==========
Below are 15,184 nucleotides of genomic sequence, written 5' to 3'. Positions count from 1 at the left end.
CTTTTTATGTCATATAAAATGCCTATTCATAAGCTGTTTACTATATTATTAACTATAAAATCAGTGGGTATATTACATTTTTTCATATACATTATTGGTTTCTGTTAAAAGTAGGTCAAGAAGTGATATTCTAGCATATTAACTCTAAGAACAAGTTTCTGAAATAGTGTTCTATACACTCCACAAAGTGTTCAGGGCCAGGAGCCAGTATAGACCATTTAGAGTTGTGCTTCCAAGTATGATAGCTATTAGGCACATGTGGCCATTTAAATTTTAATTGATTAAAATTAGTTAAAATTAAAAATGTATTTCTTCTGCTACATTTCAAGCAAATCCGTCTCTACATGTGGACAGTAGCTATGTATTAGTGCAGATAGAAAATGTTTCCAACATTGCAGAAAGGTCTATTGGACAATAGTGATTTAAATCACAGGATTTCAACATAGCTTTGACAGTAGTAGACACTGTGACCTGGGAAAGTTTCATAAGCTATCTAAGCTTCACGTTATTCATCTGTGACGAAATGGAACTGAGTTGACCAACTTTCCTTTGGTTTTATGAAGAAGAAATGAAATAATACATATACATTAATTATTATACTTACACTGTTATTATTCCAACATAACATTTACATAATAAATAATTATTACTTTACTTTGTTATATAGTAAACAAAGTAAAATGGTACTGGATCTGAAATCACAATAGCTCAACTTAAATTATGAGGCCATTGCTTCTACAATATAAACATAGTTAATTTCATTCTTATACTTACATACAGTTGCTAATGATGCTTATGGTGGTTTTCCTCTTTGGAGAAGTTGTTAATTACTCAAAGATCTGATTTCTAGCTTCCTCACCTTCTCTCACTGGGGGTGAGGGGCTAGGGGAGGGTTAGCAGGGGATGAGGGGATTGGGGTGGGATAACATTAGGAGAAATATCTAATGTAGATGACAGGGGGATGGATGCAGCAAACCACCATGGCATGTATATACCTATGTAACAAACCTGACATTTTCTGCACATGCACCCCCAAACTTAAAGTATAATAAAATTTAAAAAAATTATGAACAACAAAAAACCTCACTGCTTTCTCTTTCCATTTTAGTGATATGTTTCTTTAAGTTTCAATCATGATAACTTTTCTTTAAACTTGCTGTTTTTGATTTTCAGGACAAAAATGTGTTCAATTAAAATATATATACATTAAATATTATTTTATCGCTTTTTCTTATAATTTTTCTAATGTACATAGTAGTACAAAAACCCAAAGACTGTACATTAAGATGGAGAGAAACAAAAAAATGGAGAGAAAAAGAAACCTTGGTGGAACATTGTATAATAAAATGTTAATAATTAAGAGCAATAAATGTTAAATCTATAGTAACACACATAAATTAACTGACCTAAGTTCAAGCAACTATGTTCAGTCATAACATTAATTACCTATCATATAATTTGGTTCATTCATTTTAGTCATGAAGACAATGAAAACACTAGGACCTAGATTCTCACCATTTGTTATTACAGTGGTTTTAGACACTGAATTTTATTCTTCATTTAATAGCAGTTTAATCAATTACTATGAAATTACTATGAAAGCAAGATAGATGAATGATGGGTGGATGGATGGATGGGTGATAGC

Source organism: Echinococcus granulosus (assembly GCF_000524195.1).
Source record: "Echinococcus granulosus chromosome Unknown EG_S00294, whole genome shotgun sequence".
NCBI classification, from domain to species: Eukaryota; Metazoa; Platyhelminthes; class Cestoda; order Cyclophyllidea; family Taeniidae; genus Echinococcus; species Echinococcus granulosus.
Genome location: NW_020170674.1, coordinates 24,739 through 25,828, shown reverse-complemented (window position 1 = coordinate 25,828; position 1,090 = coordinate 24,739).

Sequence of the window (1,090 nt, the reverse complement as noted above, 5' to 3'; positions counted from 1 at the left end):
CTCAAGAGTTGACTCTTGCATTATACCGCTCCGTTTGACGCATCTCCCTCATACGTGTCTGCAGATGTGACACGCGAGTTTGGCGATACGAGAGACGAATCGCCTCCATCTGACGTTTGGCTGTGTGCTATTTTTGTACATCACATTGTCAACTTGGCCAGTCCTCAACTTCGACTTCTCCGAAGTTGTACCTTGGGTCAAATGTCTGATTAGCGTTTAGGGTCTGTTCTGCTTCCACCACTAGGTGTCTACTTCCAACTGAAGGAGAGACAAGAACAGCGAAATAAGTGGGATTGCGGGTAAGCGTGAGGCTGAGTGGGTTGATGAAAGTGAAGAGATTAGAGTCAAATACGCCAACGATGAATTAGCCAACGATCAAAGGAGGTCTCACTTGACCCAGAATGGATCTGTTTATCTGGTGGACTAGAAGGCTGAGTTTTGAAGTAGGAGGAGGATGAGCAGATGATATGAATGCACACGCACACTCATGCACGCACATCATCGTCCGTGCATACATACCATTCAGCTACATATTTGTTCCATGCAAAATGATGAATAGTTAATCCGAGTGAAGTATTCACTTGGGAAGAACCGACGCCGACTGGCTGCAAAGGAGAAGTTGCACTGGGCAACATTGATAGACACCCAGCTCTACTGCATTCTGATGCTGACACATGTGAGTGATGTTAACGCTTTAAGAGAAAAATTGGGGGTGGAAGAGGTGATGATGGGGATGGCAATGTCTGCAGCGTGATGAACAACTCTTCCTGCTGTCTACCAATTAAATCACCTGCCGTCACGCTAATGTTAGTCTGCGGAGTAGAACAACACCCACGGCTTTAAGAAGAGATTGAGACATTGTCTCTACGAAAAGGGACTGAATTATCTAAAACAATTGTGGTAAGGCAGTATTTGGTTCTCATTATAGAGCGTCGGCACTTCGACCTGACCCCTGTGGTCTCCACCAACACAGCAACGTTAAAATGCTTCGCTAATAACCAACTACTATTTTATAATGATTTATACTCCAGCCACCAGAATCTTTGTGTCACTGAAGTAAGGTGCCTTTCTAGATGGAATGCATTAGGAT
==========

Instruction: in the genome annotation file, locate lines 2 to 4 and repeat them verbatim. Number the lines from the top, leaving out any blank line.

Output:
CTTTTTATGTCATATAAAATGCCTATTCATAAGCTGTTTACTATATTATTAACTATAAAATCAGTGGGTATATTACATTTTTTCATATACATTATTGGTTTCTGTTAAAAGTAGGTCAAGAAGTGATATTCTAGCATATTAACTCTAAGAACAAGTTTCTGAAATAGTGTTCTATACACTCCACAAAGTGTTCAGGGCCAGGAGCCAGTATAGACCATTTAGAGTTGTGCTTCCAAGTATGATAGCTATTAGGCACATGTGGCCATTTAAATTTTAATTGATTAAAATTAGTTAAAATTAAAAATGTATTTCTTCTGCTACATTTCAAGCAAATCCGTCTCTACATGTGGACAGTAGCTATGTATTAGTGCAGATAGAAAATGTTTCCAACATTGCAGAAAGGTCTATTGGACAATAGTGATTTAAATCACAGGATTTCAACATAGCTTTGACAGTAGTAGACACTGTGACCTGGGAAAGTTTCATAAGCTATCTAAGCTTCACGTTATTCATCTGTGACGAAATGGAACTGAGTTGACCAACTTTCCTTTGGTTTTATGAAGAAGAAATGAAATAATACATATACATTAATTATTATACTTACACTGTTATTATTCCAACATAACATTTACATAATAAATAATTATTACTTTACTTTGTTATATAGTAAACAAAGTAAAATGGTACTGGATCTGAAATCACAATAGCTCAACTTAAATTATGAGGCCATTGCTTCTACAATATAAACATAGTTAATTTCATTCTTATACTTACATACAGTTGCTAATGATGCTTATGGTGGTTTTCCTCTTTGGAGAAGTTGTTAATTACTCAAAGATCTGATTTCTAGCTTCCTCACCTTCTCTCACTGGGGGTGAGGGGCTAGGGGAGGGTTAGCAGGGGATGAGGGGATTGGGGTGGGATAACATTAGGAGAAATATCTAATGTAGATGACAGGGGGATGGATGCAGCAAACCACCATGGCATGTATATACCTATGTAACAAACCTGACATTTTCTGCACATGCACCCCCAAACTTAAAGTATAATAAAATTTAAAAAAATTATGAACAACAAAAAACCTCACTGCTTTCTCTTTCCATTTTAGTGATATGTTTCTTTAAGTTTCAATCATGATAACTTTTCTTTAAACTTGCTGTTTTTGATTTTCAGGACAAAAATGTGTTCAATTAAAATATATATACATTAAATATTATTTTATCGCTTTTTCTTATAATTTTTCTAATGTACATAGTAGTACAAAAACCCAAAGACTGTACATTAAGATGGAGAGAAACAAAAAAATGGAGAGAAAAAGAAACCTTGGTGGAACATTGTATAATAAAATGTTAATAATTAAGAGCAATAAATGTTAAATCTATAGTAACACACATAAATTAACTGACCTAAGTTCAAGCAACTATGTTCAGTCATAACATTAATTACCTATCATATAATTTGGTTCATTCATTTTAGTCATGAAGACAATGAAAACACTAGGACCTAGATTCTCACCATTTGTTATTACAGTGGTTTTAGACACTGAATTTTATTCTTCATTTAATAGCAGTTTAATCAATTACTATGAAATTACTATGAAAGCAAGATAGATGAATGATGGGTGGATGGATGGATGGGTGATAGC

Source organism: Echinococcus granulosus (assembly GCF_000524195.1).
Source record: "Echinococcus granulosus chromosome Unknown EG_S00294, whole genome shotgun sequence".